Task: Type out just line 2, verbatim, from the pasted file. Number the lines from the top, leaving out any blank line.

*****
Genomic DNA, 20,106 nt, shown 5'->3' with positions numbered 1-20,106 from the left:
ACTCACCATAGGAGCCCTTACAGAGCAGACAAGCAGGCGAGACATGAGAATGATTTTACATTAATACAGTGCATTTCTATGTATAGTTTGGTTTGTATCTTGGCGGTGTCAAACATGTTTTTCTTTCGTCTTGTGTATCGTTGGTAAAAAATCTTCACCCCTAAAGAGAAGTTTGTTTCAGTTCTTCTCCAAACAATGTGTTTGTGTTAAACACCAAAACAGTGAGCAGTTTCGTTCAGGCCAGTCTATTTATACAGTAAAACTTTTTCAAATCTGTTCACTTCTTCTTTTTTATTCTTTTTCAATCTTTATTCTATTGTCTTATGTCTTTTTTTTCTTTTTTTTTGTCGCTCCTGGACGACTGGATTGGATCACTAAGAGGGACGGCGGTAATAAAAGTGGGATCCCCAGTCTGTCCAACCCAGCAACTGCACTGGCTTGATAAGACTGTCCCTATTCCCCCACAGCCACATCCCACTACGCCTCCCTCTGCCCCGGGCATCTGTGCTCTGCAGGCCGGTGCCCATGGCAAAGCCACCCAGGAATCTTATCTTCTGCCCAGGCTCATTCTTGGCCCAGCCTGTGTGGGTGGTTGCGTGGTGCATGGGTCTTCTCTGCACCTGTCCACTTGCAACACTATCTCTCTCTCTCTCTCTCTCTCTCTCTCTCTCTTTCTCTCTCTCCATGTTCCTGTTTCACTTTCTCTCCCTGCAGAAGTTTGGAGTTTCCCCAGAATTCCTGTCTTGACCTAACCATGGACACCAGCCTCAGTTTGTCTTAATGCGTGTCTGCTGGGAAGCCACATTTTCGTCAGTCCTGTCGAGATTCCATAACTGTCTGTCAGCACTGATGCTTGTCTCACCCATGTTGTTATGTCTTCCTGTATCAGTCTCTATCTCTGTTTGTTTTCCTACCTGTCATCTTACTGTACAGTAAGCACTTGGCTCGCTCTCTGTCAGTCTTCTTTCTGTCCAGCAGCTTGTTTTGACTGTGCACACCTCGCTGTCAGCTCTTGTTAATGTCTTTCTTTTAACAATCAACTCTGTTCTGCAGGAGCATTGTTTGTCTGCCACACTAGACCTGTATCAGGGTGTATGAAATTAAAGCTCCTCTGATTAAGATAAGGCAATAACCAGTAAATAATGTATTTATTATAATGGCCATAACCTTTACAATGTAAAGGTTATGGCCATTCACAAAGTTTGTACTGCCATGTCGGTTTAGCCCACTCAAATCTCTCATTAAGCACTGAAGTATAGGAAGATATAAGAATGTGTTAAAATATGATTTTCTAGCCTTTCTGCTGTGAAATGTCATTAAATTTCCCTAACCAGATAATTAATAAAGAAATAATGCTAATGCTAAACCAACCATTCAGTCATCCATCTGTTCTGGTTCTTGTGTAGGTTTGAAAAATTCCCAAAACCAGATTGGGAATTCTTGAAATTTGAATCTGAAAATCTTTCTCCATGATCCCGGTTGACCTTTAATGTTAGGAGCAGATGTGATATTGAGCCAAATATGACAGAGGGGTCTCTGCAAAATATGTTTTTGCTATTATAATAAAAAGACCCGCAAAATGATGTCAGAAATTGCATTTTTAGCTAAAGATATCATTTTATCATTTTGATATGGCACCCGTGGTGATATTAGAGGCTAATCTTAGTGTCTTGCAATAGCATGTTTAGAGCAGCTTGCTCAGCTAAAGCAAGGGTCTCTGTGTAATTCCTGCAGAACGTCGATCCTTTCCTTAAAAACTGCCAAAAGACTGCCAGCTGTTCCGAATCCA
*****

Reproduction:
ACTCACCATAGGAGCCCTTACAGAGCAGACAAGCAGGCGAGACATGAGAATGATTTTACATTAATACAGTGCATTTCTATGTATAGTTTGGTTTGTATCTTGGCGGTGTCAAACATGTTTTTCTTTCGTCTTGTGTATCGTTGGTAAAAAATCTTCACCCCTAAAGAGAAGTTTGTTTCAGTTCTTCTCCAAACAATGTGTTTGTGTTAAACACCAAAACAGTGAGCAGTTTCGTTCAGGCCAGTCTATTTATACAGTAAAACTTTTTCAAATCTGTTCACTTCTTCTTTTTTATTCTTTTTCAATCTTTATTCTATTGTCTTATGTCTTTTTTTTCTTTTTTTTTGTCGCTCCTGGACGACTGGATTGGATCACTAAGAGGGACGGCGGTAATAAAAGTGGGATCCCCAGTCTGTCCAACCCAGCAACTGCACTGGCTTGATAAGACTGTCCCTATTCCCCCACAGCCACATCCCACTACGCCTCCCTCTGCCCCGGGCATCTGTGCTCTGCAGGCCGGTGCCCATGGCAAAGCCACCCAGGAATCTTATCTTCTGCCCAGGCTCATTCTTGGCCCAGCCTGTGTGGGTGGTTGCGTGGTGCATGGGTCTTCTCTGCACCTGTCCACTTGCAACACTATCTCTCTCTCTCTCTCTCTCTCTCTCTCTCTCTTTCTCTCTCTCCATGTTCCTGTTTCACTTTCTCTCCCTGCAGAAGTTTGGAGTTTCCCCAGAATTCCTGTCTTGACCTAACCATGGACACCAGCCTCAGTTTGTCTTAATGCGTGTCTGCTGGGAAGCCACATTTTCGTCAGTCCTGTCGAGATTCCATAACTGTCTGTCAGCACTGATGCTTGTCTCACCCATGTTGTTATGTCTTCCTGTATCAGTCTCTATCTCTGTTTGTTTTCCTACCTGTCATCTTACTGTACAGTAAGCACTTGGCTCGCTCTCTGTCAGTCTTCTTTCTGTCCAGCAGCTTGTTTTGACTGTGCACACCTCGCTGTCAGCTCTTGTTAATGTCTTTCTTTTAACAATCAACTCTGTTCTGCAGGAGCATTGTTTGTCTGCCACACTAGACCTGTATCAGGGTGTATGAAATTAAAGCTCCTCTGATTAAGATAAGGCAATAACCAGTAAATAATGTATTTATTATAATGGCCATAACCTTTACAATGTAAAGGTTATGGCCATTCACAAAGTTTGTACTGCCATGTCGGTTTAGCCCACTCAAATCTCTCATTAAGCACTGAAGTATAGGAAGATATAAGAATGTGTTAAAATATGATTTTCTAGCCTTTCTGCTGTGAAATGTCATTAAATTTCCCTAACCAGATAATTAATAAAGAAATAATGCTAATGCTAAACCAACCATTCAGTCATCCATCTGTTCTGGTTCTTGTGTAGGTTTGAAAAATTCCCAAAACCAGATTGGGAATTCTTGAAATTTGAATCTGAAAATCTTTCTCCATGATCCCGGTTGACCTTTAATGTTAGGAGCAGATGTGATATTGAGCCAAATATGACAGAGGGGTCTCTGCAAAATATGTTTTTGCTATTATAATAAAAAGACCCGCAAAATGATGTCAGAAATTGCATTTTTAGCTAAAGATATCATTTTATCATTTTGATATGGCACCCGTGGTGATATTAGAGGCTAATCTTAGTGTCTTGCAATAGCATGTTTAGAGCAGCTTGCTCAGCTAAAGCAAGGGTCTCTGTGTAATTCCTGCAGAACGTCGATCCTTTCCTTAAAAACTGCCAAAAGACTGCCAGCTGTTCCGAATCCA